A theoretical basis for emergent pattern discrimination in neural systems through slow feature extraction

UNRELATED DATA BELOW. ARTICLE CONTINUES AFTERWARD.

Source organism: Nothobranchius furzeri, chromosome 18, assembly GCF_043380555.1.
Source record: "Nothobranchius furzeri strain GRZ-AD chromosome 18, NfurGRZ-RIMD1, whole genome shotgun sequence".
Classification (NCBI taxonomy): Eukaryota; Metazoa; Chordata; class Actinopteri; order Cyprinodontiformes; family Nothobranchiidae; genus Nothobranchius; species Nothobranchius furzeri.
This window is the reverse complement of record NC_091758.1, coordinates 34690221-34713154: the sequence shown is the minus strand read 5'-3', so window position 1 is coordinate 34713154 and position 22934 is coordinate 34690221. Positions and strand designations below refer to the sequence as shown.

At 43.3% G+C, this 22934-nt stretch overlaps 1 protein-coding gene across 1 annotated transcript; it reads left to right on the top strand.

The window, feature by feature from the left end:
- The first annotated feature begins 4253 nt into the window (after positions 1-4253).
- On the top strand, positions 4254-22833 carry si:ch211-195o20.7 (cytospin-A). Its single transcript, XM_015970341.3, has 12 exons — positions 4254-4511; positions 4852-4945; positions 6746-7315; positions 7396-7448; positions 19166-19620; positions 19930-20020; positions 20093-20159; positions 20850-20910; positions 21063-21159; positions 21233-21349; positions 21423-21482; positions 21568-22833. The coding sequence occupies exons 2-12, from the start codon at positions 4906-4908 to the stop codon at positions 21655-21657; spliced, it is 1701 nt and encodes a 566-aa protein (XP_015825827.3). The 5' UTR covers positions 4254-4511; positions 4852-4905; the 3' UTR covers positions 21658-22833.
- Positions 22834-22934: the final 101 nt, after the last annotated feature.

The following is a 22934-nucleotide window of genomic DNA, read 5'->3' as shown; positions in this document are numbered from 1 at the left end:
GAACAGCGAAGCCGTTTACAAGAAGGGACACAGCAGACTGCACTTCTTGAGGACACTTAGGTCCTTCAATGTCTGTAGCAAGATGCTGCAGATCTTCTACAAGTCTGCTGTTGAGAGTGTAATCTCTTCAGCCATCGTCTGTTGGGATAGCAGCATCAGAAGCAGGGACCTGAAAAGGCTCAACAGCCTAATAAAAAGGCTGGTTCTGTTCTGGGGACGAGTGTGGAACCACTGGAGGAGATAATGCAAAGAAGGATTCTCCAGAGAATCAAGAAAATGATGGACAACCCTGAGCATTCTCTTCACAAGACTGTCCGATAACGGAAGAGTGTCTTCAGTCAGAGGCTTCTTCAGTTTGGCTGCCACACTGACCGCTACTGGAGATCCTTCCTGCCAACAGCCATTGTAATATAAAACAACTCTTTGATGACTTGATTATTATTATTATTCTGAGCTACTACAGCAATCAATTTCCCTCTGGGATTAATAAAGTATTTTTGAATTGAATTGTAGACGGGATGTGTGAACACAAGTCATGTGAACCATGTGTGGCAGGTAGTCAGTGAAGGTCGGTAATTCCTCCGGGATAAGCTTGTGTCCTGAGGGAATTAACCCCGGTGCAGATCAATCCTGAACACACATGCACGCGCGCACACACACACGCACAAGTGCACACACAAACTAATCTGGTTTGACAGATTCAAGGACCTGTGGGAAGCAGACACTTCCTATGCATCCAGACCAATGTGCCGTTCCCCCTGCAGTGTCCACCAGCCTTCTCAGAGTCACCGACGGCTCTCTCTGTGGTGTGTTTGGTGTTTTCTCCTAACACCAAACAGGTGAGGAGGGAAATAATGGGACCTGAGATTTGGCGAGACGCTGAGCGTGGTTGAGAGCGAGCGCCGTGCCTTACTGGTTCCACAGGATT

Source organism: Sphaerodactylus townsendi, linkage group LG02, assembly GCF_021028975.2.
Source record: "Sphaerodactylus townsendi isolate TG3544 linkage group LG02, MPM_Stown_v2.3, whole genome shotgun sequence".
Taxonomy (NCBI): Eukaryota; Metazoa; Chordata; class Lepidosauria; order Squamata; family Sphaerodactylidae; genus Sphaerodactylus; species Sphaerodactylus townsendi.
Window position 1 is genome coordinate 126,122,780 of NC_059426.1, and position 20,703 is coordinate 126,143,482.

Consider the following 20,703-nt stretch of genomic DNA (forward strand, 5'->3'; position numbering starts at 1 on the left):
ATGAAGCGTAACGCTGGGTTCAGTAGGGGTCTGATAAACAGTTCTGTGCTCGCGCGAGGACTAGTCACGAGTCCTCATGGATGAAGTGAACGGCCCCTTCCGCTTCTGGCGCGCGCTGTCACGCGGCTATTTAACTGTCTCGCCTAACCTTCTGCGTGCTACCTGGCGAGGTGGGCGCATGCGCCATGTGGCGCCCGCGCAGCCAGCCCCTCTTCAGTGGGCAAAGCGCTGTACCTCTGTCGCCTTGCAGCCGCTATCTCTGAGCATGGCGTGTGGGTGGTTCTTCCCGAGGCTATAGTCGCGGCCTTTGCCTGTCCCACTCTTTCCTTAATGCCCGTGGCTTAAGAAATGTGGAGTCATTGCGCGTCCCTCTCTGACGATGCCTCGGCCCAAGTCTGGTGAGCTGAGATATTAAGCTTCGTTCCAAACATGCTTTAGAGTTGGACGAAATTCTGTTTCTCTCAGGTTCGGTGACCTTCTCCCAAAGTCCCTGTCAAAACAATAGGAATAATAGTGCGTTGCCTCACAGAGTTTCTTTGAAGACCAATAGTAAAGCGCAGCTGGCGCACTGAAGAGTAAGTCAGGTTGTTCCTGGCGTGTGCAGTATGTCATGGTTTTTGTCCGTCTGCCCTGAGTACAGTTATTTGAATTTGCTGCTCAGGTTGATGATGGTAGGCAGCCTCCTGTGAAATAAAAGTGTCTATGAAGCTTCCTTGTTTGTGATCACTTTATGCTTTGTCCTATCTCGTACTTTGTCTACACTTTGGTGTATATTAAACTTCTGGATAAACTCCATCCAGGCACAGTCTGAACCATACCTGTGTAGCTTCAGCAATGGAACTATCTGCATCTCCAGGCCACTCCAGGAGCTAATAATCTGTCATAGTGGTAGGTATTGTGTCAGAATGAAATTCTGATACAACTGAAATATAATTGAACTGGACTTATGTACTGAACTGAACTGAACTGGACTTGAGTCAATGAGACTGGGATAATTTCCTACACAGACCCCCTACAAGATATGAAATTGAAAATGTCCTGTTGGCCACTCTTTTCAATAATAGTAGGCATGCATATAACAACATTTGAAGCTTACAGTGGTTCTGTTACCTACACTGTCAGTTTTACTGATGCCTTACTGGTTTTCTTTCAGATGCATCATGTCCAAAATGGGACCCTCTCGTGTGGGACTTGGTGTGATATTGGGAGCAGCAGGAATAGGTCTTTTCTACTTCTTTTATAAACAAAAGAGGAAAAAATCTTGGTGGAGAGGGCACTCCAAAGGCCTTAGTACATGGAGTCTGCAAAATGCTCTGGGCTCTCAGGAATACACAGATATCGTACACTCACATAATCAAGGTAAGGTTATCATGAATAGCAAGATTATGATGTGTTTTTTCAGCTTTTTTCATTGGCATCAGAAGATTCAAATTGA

Neurons in the brain are able to detect and discriminate salient spatio-temporal patterns in the firing activity of presynaptic neurons. It is open how they can learn to achieve this, especially without the help of a supervisor. We show that a well-known unsupervised learning algorithm for linear neurons, Slow Feature Analysis (SFA), is able to acquire the discrimination capability of one of the best algorithms for supervised linear discrimination learning, the Fisher Linear Discriminant (FLD), given suitable input statistics. We demonstrate the power of this principle by showing that it enables readout neurons from simulated cortical microcircuits to learn without any supervision to discriminate between spoken digits, and to detect repeated firing patterns that are embedded into a stream of noise spike trains with the same firing statistics. Both these computer simulations and our theoretical analysis show that slow feature extraction enables neurons to extract and collect information that is spread out over a trajectory of firing states that lasts several hundred ms. In addition, it enables neurons to learn without supervision to keep track of time relative to a stimulus onset, or the initiation of a motor response). Hence these results elucidate how the brain could compute with trajectories of firing states, rather than only with fixed point attractors. It also provides a theoretical basis for understanding recent experimental results on the emergence of view- and position-invariant classification of visual objects in inferior temporal cortex.